Jesus poured out his life to those he only spent moments with or those who traveled with him three years. He summed up his entire mission when he said, “[T]he Son of Man came not to be served but to serve, and to give himself as ransom for many” (Matthew 20:28). And Jesus words, “It is better to give than to receive” (Acts 20:35) are a much repeated truism, over 2,000 years later. Jesus not only gave his life on the cross, but he laid down his life for others every day.

Christ-follower vol;unteers, whether you are “building” pillowcase dresses, building wooden trusses for a home, or building sandwiches at a homeless shelter, you are in good company. Jesus said, “For where two or three come together in my name, there am I with them” (Matthew 18:20).

Friday, January 15, 2010

Real LIfe is Good for Kids-January 15

My high school English teacher Mrs. Ermel, a stickler for proper pronunciation and grammar, said, “You raise chickens. You rear children.” She longed for the Texas teens she taught to develop good language skills, and she wanted us to learn the difference between the words “raise” and “rear.” Ms. Ermel gave a life lesson that I still remember: there is a vast difference in tossing chicken feed to yard birds and the attentive rearing of children.

One of the greatest heartaches to parents is to watch an adult child go astray. Some wander just off the proven path while others hit the bottom of deep ravines. Adult children’s failures create ripples of suffering, guilt, remorse, what-if’s, and more for parents. Some parents recognize their enabling trends and that their children could have benefited from experiencing failure. Other parents may have reared three outstanding citizens, only to have a fourth child rebel from family teachings. Good parenting is difficult to practice without support.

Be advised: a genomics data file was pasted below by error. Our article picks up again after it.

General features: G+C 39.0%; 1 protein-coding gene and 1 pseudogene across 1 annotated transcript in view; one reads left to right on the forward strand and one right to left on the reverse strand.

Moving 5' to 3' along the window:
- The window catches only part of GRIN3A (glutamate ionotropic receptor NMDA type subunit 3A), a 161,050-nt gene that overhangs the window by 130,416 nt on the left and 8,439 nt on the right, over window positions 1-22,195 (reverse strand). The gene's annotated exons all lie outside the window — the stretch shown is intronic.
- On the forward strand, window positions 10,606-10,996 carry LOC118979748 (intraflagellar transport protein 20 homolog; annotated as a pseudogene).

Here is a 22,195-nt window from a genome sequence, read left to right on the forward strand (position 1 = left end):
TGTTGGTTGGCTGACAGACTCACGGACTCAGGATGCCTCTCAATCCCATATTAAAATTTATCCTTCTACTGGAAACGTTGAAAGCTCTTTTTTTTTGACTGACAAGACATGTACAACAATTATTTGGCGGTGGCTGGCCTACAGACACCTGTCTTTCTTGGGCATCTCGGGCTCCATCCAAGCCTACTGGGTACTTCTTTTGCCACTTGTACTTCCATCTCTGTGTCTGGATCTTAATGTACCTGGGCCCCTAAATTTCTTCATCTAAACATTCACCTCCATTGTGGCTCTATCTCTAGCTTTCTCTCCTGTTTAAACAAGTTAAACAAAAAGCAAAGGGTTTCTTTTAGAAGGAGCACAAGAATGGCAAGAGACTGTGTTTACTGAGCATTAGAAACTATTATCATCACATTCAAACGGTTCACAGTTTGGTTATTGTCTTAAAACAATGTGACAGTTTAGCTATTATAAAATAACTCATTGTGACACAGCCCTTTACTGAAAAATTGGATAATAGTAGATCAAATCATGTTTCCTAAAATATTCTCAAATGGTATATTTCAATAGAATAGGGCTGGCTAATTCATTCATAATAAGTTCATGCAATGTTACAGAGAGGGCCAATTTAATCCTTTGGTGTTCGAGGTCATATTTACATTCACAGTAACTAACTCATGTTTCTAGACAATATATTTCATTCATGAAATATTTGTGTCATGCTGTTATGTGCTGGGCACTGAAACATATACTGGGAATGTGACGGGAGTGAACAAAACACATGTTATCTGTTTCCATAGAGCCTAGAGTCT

Evil abounds. And too many young adults get ensnared in wrong ideals, addictive substances, and thoughts of entitlement. Broken hearted parents stand on the sidelines and watch the destructive behavior of adult children, wondering how they can best respond to the situation, wondering how they can restore their own sanity and peace.

Allison Bottke, author of “Setting Boundaries with Your adult Children,” shares six steps that offer hope and healing for struggling parents. Through her own experience with a prodigal son, she advises other hurting parents. She covers many areas of coping with the heartache of out-of-control adult children. It is an excellent source for parents who long to regain their sanity.

For those of you still parenting teens, I’ll share some preventive-concepts. The following eleven rules have been attributed to Bill Gates as part of a talk to high school and college graduates. No matter who wrote them, they might help your teens avoid a pitfall:

One, life is not fair, get used to it. Two, the world won't care about your self-esteem. The world will expect you to accomplish something before you feel good about yourself. Three, you will not make $40,000. a year right out of high school. You won’t be a vice president with a car phone until you earn both.

Four, if you think your teacher is tough, wait until you get a boss. Five, flipping burgers is not beneath your dignity. Your grandparents had a different word for burger-flipping; they called it opportunity. Six, if you mess up, it’s not your parents’ fault, so don't whine about your mistakes, learn from them.

Seven, before you were born, your parents weren’t boring. They got that way from paying your bills, cleaning your clothes and listening to you talk about how cool you are. So before you save the rain forest from the parasites of your parents' generation, try "delousing" the closet in your own room. Eight, your school may have done away with winners and losers, but life has not. Some schools have abolished failing grades; they'll give you as many times as you want to get the right answer. This doesn't bear the slightest resemblance to anything in real life.